Though many of his experiences mirrored comments provided by the Wisconsin nurses, Ian Leodoro also shared his path to nursing and provided another perspective on preparedness.
“When I was a little kid, about seven years old, my brother and I were chasing a rabbit when it went down a big hole and we saw the hole collapse on it,” Leodoro said. “We dug that rabbit out. It wasn’t breathing. For whatever reason, all I could think was that I had to do chest compressions. When I did a few little ones, it spit out a bunch of dirt, woke up, and ran away. I thought to myself ‘Wow! How great was that! I saved that rabbit! Maybe I should be a doctor.’”
Growing up in rural Arizona, Leodoro said his path to direct patient care bypassed medical school and instead took him to nursing school — via working in the marine industry, followed by a few years working in the operating room as a surgical technician assisting with operations. He continued working as a tech while getting a bachelor’s in health science, completing his nursing prerequisites, and, finally, nursing school. Having gained his associate degree in nursing, he’s worked for the past five months as an OR circulating nurse in a rural hospital.
“Though I didn’t have a direct path to nursing, I always felt a constant motivation to become a nurse,” he said, sharing that as the years passed, medical school was no longer an interest. “My passion is helping people get better, listening to patient concerns, understanding not just their physical concerns but their emotional concerns. As a nurse, I can do those things and really have a positive impact on someone’s life.”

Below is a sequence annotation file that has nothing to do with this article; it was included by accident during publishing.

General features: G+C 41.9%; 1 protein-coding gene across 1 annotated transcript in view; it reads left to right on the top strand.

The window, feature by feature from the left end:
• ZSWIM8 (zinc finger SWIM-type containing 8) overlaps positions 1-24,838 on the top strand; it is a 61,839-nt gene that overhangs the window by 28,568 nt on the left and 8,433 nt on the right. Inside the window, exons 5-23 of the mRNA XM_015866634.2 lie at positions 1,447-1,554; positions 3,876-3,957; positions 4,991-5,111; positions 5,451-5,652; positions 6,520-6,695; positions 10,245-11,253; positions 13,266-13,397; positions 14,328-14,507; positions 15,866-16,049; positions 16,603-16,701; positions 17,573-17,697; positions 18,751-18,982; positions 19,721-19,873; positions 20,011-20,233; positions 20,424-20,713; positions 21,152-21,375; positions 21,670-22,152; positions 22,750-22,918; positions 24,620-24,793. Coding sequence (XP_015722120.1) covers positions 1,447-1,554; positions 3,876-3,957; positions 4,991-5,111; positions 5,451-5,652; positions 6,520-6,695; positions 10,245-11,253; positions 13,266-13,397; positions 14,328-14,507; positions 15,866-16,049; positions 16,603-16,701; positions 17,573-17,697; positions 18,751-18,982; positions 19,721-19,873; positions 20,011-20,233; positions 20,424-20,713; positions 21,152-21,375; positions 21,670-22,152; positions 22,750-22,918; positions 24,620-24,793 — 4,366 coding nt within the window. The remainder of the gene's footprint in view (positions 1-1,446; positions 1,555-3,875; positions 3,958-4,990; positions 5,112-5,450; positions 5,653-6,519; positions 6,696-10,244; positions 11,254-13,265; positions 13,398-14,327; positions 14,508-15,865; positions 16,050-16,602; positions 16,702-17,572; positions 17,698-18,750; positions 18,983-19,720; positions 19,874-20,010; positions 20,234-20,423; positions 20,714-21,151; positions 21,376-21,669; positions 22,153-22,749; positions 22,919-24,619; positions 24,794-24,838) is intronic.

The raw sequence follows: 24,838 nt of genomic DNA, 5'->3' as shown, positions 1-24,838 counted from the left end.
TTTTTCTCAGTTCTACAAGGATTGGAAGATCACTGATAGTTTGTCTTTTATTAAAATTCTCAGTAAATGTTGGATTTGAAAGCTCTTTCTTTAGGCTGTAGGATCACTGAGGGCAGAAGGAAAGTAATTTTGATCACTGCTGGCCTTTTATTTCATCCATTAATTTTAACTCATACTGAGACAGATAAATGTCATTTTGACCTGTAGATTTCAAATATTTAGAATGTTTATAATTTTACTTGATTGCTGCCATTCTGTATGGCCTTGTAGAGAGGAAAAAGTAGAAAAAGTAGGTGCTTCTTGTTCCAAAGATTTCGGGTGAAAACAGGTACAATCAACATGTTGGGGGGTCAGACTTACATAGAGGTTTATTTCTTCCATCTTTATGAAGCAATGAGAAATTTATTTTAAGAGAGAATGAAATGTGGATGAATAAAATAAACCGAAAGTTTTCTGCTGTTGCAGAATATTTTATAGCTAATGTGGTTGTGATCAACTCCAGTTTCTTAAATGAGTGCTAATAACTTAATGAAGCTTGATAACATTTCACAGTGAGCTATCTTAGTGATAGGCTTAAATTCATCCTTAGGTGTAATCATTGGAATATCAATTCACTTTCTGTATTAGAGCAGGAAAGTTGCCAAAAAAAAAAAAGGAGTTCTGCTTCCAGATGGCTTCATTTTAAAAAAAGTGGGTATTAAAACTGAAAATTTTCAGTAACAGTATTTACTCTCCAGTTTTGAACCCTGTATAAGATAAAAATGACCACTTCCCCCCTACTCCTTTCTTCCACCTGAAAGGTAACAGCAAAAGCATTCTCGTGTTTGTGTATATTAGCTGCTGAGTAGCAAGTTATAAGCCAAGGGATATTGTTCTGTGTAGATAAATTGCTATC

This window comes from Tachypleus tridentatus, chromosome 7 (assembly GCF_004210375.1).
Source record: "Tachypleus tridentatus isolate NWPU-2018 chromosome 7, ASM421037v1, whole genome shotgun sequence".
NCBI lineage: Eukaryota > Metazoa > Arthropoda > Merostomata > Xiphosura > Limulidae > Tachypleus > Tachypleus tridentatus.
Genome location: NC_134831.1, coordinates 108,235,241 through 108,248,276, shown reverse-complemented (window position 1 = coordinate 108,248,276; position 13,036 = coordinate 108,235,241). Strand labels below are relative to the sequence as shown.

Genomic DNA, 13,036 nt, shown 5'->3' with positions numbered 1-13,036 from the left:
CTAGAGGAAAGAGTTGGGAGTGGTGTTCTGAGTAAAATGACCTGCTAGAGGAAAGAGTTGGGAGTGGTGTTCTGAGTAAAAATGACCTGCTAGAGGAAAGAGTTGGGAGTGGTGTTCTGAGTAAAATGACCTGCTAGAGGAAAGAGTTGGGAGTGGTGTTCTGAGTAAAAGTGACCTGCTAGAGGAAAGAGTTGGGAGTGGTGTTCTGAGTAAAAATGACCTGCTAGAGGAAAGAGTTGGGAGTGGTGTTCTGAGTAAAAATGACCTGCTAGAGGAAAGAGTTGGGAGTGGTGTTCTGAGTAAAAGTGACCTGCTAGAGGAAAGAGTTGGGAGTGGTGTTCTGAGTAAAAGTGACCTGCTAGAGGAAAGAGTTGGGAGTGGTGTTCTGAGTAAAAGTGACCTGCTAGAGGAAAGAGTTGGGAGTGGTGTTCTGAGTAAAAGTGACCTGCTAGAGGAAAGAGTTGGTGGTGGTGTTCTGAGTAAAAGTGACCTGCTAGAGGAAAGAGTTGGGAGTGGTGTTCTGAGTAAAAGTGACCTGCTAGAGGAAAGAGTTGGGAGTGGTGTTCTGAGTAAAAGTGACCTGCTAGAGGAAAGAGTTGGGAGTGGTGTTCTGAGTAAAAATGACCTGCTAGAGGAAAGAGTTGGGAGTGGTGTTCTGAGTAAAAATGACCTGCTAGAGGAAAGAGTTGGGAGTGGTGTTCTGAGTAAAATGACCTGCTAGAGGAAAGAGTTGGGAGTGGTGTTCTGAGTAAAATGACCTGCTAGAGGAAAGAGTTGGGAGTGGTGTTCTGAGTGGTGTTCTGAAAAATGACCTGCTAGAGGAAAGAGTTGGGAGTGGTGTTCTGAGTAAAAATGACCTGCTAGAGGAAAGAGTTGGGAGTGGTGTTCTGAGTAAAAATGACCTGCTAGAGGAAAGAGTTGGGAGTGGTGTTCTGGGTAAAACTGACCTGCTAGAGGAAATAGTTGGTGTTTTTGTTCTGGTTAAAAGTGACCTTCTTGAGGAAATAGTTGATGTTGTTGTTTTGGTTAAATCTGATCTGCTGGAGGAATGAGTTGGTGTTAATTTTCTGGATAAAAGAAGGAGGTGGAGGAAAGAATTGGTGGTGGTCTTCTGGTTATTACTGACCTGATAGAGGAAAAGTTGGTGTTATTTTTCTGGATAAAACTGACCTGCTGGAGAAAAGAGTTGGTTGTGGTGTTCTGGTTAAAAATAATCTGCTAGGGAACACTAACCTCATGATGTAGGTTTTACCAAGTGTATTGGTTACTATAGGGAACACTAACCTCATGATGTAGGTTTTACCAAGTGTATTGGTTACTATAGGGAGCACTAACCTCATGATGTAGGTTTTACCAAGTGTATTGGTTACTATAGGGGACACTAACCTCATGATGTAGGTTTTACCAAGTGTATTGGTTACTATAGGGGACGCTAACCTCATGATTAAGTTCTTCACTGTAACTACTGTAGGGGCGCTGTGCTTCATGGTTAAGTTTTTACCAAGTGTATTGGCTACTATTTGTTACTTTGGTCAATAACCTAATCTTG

To date, Leodoro said he’s realized that one of the most important skills for rural nursing — and nursing in general — is communication with everyone on the care team and especially with patients. As he reviewed his recent training, he said there are some skills emphasized in school that he didn’t truly appreciate until he put them to use.
“In a rural hospital, you don’t always have a pharmacist assigned to the OR, so sometimes nurses have to mix medications,” he said. “Especially in emergency situations, being able to plug in the numbers and do calculations quickly and accurately was something I was grateful that they really pushed us on in nursing school.”
Because of his path through other careers before eventually becoming an RN, Leodoro said he wanted to encourage others that if they’ve got that dream to become a nurse to not give it up.
“I hope that anyone thinking about nursing stays persistent in going after that degree,” he said. “Everybody wants a paycheck and everybody’s got a family to feed, but it’s a profession that offers so much more than that. We connect with people and make people better. Nothing is more rewarding.”